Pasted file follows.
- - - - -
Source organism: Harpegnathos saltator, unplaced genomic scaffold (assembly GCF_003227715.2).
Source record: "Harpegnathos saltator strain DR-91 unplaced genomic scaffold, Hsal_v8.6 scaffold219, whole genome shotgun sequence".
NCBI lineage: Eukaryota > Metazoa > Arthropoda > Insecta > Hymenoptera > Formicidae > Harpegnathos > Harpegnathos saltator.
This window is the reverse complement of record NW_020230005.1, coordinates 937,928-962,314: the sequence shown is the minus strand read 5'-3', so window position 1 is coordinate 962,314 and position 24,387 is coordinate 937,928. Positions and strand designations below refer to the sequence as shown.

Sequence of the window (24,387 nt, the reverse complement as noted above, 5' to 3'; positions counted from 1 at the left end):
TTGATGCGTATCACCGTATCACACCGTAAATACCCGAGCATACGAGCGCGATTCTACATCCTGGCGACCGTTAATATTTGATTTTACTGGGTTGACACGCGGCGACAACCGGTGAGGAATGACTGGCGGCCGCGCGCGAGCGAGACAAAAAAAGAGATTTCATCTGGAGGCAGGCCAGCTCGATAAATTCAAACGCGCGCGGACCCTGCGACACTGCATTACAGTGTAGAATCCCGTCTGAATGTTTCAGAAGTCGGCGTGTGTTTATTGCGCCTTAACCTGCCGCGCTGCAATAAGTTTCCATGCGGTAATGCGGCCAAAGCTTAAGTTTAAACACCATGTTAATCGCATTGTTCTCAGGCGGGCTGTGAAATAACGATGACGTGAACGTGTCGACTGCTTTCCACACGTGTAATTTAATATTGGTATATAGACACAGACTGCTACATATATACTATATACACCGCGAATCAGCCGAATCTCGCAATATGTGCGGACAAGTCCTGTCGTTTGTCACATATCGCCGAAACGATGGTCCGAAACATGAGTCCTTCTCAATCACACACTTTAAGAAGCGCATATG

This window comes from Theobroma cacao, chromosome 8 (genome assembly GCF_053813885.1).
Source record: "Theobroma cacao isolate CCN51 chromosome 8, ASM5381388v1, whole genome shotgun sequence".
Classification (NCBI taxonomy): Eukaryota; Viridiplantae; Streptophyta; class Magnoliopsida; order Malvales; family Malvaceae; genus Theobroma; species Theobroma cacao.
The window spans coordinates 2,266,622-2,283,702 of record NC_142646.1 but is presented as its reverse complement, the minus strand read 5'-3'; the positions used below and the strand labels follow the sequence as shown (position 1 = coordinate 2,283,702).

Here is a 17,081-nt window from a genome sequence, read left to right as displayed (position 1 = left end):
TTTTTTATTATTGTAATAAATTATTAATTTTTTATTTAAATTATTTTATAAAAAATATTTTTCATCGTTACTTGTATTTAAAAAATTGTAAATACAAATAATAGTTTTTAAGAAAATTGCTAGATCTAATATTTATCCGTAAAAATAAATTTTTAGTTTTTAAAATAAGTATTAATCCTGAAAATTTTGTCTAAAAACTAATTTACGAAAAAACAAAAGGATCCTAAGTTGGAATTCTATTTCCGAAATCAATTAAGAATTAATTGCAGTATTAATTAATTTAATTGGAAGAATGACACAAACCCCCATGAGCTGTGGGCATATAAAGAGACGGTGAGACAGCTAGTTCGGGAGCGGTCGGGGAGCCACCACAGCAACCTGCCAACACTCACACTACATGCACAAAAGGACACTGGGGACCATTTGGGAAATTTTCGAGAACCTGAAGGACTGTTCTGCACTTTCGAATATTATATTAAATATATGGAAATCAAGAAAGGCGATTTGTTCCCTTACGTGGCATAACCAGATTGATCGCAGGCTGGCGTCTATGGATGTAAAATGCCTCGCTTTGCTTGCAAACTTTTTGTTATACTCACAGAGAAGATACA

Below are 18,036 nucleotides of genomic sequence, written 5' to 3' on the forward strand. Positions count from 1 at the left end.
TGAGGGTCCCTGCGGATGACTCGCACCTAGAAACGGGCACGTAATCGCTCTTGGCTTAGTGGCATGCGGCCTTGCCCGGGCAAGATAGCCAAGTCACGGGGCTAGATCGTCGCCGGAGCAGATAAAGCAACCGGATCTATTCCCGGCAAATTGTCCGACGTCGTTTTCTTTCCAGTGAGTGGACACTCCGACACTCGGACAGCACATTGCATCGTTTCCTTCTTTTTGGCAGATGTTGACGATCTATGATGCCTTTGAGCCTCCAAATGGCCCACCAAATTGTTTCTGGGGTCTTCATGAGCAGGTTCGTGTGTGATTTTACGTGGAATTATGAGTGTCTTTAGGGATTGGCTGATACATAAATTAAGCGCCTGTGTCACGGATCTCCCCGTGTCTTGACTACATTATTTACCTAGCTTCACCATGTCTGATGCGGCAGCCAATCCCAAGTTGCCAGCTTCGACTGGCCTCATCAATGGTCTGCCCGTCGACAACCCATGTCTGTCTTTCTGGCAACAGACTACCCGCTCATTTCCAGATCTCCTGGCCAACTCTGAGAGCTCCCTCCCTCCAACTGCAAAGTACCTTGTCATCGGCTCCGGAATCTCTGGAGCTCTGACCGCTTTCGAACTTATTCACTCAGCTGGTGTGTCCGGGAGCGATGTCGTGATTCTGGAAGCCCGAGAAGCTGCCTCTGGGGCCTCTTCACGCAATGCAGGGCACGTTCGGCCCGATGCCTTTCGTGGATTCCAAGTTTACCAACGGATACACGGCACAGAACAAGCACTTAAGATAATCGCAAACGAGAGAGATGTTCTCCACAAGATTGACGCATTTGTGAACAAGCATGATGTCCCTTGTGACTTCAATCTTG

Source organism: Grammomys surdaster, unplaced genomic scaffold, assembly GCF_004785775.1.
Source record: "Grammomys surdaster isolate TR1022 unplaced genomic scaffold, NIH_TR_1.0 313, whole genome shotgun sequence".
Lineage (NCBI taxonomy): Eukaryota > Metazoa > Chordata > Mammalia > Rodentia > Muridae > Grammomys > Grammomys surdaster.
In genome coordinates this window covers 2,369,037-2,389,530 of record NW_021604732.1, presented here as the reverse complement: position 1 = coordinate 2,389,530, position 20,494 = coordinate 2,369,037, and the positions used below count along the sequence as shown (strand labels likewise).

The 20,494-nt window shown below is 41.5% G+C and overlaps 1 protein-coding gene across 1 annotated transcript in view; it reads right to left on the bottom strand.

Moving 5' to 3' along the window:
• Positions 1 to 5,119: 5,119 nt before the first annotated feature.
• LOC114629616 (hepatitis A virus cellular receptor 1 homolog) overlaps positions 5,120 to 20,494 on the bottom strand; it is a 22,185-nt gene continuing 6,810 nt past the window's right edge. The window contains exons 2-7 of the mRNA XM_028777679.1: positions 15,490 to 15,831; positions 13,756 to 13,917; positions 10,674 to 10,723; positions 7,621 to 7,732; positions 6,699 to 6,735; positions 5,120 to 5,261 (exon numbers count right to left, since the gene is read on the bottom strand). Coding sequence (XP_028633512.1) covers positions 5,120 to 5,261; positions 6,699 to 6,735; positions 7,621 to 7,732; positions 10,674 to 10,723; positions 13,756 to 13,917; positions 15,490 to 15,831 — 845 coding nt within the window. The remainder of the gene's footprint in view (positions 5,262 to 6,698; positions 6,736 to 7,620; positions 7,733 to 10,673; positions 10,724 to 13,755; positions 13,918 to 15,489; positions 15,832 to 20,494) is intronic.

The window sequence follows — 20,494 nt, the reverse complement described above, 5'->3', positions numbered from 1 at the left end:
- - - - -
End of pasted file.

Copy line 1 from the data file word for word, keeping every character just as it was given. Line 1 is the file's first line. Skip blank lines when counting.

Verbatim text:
Source organism: Harpegnathos saltator, unplaced genomic scaffold (assembly GCF_003227715.2).